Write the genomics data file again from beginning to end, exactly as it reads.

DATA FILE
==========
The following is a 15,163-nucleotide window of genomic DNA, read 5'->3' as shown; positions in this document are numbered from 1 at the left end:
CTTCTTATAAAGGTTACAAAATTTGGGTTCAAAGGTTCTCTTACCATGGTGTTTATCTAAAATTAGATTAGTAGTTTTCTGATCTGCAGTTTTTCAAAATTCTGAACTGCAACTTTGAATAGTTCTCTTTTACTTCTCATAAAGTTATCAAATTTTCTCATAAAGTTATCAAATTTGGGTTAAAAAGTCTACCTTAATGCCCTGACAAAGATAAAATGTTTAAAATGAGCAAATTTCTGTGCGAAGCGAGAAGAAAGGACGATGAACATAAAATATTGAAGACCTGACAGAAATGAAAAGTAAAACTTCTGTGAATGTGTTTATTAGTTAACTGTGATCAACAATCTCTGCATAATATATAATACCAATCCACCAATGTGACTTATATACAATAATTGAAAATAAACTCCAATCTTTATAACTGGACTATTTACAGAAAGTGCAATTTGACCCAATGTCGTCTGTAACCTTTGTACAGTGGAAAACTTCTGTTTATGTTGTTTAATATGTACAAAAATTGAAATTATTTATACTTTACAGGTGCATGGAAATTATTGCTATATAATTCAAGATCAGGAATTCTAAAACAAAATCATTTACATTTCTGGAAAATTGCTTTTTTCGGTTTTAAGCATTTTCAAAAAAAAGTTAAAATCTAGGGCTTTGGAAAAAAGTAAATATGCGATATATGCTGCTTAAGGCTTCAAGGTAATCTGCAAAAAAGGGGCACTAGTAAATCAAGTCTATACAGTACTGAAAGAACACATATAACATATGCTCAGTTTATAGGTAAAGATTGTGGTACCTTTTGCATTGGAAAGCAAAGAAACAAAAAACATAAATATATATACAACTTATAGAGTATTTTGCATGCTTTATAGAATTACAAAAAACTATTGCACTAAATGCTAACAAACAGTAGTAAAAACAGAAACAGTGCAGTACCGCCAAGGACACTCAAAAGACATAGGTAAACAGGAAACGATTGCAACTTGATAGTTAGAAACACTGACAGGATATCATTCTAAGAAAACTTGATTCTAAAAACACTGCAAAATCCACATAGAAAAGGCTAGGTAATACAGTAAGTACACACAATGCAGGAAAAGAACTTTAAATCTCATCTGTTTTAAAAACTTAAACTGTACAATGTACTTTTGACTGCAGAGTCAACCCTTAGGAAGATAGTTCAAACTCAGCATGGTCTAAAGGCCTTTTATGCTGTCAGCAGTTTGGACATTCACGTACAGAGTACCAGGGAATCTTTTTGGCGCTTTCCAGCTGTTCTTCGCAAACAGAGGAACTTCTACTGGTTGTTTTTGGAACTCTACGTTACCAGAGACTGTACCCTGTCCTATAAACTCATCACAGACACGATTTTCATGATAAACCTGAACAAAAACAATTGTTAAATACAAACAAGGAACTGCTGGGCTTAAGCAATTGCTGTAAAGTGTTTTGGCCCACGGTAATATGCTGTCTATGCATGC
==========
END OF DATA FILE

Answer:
The following is a 15,163-nucleotide window of genomic DNA, read 5'->3' as shown; positions in this document are numbered from 1 at the left end:
CTTCTTATAAAGGTTACAAAATTTGGGTTCAAAGGTTCTCTTACCATGGTGTTTATCTAAAATTAGATTAGTAGTTTTCTGATCTGCAGTTTTTCAAAATTCTGAACTGCAACTTTGAATAGTTCTCTTTTACTTCTCATAAAGTTATCAAATTTTCTCATAAAGTTATCAAATTTGGGTTAAAAAGTCTACCTTAATGCCCTGACAAAGATAAAATGTTTAAAATGAGCAAATTTCTGTGCGAAGCGAGAAGAAAGGACGATGAACATAAAATATTGAAGACCTGACAGAAATGAAAAGTAAAACTTCTGTGAATGTGTTTATTAGTTAACTGTGATCAACAATCTCTGCATAATATATAATACCAATCCACCAATGTGACTTATATACAATAATTGAAAATAAACTCCAATCTTTATAACTGGACTATTTACAGAAAGTGCAATTTGACCCAATGTCGTCTGTAACCTTTGTACAGTGGAAAACTTCTGTTTATGTTGTTTAATATGTACAAAAATTGAAATTATTTATACTTTACAGGTGCATGGAAATTATTGCTATATAATTCAAGATCAGGAATTCTAAAACAAAATCATTTACATTTCTGGAAAATTGCTTTTTTCGGTTTTAAGCATTTTCAAAAAAAAGTTAAAATCTAGGGCTTTGGAAAAAAGTAAATATGCGATATATGCTGCTTAAGGCTTCAAGGTAATCTGCAAAAAAGGGGCACTAGTAAATCAAGTCTATACAGTACTGAAAGAACACATATAACATATGCTCAGTTTATAGGTAAAGATTGTGGTACCTTTTGCATTGGAAAGCAAAGAAACAAAAAACATAAATATATATACAACTTATAGAGTATTTTGCATGCTTTATAGAATTACAAAAAACTATTGCACTAAATGCTAACAAACAGTAGTAAAAACAGAAACAGTGCAGTACCGCCAAGGACACTCAAAAGACATAGGTAAACAGGAAACGATTGCAACTTGATAGTTAGAAACACTGACAGGATATCATTCTAAGAAAACTTGATTCTAAAAACACTGCAAAATCCACATAGAAAAGGCTAGGTAATACAGTAAGTACACACAATGCAGGAAAAGAACTTTAAATCTCATCTGTTTTAAAAACTTAAACTGTACAATGTACTTTTGACTGCAGAGTCAACCCTTAGGAAGATAGTTCAAACTCAGCATGGTCTAAAGGCCTTTTATGCTGTCAGCAGTTTGGACATTCACGTACAGAGTACCAGGGAATCTTTTTGGCGCTTTCCAGCTGTTCTTCGCAAACAGAGGAACTTCTACTGGTTGTTTTTGGAACTCTACGTTACCAGAGACTGTACCCTGTCCTATAAACTCATCACAGACACGATTTTCATGATAAACCTGAACAAAAACAATTGTTAAATACAAACAAGGAACTGCTGGGCTTAAGCAATTGCTGTAAAGTGTTTTGGCCCACGGTAATATGCTGTCTATGCATGC